WOO HOO!!! Congratulations of the massive variety to Ash!! Well done that Docter!
I did both my degrees at Newcastle University, 2004 – 2007 then 2008-2012
I’ve got some A-levels in Biology, Chemistry, Art and Classical Civilisation, a BTEC Foundation Diploma in Fashion Design, my BSc in Pharmacology and a PhD in Diagnostic and Therapeutic Technologies.
I was a New Technology Leader at Labman Automation in North Yorkshire, I taught and demonstrated practical techniques to the BSc students at Newcastle University and now I’m a Research Associate at the same Uni! In my spare time I run a screenprinting studio under a gallery in Newcastle called Squarah.
I’m a Post Doctoral Research Assistant in my universities brilliant Dermatological Sciences Group
I like it when loads of different types of scientists get together and work out a massive, new, really awesome set of experiments. I know it might sound ridiculous, but I just can’t wait to try something new. Sometimes I can’t sleep because I’m so excited to try something I haven’t done before, that no-one has done before. Feeling like that makes your job worth getting up for.
Me and my work
I’m a biological diagnostician, I use nanosensors and gold electrodes to work out how how DNA and our cells’ batteries, the ‘mitochondria’, are affected by solar radiation and the environment we live in.Read more
*** YOU ASKED I PRODUCED!!***
In chat, you guys asked me how I made nanosensors and what colours I could dye my cells. Well…
This picture is of some nanosensors about to be filtered so I can used them in my cells!! The nanosensors made of a polymer that is soluble in water once stuck together, but in this picture they’re suspended in ethanol, so the liquid is cloudy. They look yellow because I’ve trapped the dye FITC inside them which is pH sensitive, so I can find out the pH inside my cells on the nanosensor are safely inside them.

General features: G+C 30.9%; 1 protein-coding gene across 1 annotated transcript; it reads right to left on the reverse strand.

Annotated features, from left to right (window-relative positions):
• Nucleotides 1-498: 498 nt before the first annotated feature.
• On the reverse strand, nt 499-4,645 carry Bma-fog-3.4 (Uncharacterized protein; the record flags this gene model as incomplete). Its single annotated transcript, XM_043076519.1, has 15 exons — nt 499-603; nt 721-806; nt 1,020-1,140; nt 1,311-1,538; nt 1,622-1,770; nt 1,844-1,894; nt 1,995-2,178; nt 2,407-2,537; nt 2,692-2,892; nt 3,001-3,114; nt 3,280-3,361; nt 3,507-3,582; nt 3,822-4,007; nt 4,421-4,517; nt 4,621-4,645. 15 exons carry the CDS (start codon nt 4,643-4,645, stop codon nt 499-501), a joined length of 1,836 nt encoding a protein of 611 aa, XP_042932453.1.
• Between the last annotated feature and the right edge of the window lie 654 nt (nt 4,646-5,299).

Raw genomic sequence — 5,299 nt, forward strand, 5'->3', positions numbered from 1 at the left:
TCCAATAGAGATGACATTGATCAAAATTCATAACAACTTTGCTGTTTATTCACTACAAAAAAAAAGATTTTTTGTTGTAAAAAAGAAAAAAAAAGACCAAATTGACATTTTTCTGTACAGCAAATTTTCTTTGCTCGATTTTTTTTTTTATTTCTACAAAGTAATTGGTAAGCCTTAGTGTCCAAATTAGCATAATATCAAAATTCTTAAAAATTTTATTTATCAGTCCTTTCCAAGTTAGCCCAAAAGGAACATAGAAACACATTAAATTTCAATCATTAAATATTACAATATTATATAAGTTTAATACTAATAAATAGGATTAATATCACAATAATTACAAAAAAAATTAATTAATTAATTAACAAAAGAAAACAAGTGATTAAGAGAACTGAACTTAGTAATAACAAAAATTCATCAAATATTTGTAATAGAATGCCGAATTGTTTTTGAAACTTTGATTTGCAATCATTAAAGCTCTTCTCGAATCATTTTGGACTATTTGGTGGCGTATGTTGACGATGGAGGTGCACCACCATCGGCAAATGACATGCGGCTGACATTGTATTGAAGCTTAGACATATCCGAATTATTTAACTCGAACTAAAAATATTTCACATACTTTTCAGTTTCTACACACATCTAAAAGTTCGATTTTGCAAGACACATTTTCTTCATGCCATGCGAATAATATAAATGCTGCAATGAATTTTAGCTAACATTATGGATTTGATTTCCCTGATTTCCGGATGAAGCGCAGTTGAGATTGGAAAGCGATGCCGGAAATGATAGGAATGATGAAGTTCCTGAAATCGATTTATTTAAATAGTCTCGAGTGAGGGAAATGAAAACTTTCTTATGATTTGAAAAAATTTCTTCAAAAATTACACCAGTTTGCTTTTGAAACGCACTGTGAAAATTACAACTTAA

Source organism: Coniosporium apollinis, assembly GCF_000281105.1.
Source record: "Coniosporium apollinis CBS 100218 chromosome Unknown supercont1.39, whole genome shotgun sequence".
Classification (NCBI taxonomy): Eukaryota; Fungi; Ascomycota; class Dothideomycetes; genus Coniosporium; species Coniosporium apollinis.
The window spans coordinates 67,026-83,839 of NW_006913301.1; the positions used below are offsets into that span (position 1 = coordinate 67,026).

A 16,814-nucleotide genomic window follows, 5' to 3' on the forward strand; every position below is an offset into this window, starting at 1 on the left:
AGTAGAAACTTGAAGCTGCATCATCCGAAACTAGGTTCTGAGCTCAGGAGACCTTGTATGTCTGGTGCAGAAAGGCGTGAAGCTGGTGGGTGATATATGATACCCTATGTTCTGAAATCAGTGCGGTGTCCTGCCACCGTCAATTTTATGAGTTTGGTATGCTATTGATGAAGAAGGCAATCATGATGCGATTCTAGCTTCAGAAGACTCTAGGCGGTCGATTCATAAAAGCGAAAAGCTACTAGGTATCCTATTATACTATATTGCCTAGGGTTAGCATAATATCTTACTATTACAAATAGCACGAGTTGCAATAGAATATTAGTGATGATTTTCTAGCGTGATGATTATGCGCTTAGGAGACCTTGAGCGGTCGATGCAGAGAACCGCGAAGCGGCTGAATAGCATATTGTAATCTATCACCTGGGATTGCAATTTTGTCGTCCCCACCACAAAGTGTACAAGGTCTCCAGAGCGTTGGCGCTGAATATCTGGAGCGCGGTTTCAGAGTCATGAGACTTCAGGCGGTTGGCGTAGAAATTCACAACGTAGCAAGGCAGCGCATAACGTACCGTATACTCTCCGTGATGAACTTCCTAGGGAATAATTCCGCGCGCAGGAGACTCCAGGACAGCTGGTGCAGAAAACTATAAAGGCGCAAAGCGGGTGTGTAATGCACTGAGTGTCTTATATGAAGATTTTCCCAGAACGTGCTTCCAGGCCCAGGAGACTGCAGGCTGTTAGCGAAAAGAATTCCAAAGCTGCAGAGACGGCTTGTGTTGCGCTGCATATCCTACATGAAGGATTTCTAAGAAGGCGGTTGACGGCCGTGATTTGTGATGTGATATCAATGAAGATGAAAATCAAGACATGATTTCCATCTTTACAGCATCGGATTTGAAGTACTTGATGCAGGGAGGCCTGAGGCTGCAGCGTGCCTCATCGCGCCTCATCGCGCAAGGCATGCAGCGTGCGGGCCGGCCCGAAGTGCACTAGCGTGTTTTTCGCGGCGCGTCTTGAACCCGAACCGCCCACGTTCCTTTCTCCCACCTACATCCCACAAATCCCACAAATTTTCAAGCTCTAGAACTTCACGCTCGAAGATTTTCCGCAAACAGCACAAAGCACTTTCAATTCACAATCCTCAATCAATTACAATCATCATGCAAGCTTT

This image is of some rat alveolar macrophage cells (they’re like housekeeper cells that clean the lungs) stained with 2 different dyes. DAPI makes the nucleus look blue, while BoDiPY makes the cytoplasm look green. The BoDiPY dye is sensitive to stress, and judging by the brightness of the green and the number of phagosomes in the cells – these ones are pretty stressed out!! 10 points to anyone who knows what a phagosome is!?!
My Typical Day
Coffee, tea, grow some cells, tea, play with the lab toys, fix the machines, coffee, emails, data analysis, make a discovery…then maybe some more tea!
What I'd do with the money
I’d use it towards building a new DIY Science App, with loads of instructions and protocols for science experiments at home (or maybe a bit outdoors…)
How would you describe yourself in 3 words?
Tony Stark Wannabe
Who is your favourite singer or band?
I ♥ Big Business or anything else containing a canny riff or two.
What is the most fun thing you've done?
Science-wise? Designing and building a new kind of lab robot was pretty cool, as was discovering a compound made from a sedative could stop energy production in cells. Life-wise though? Jumping out of planes is always fun.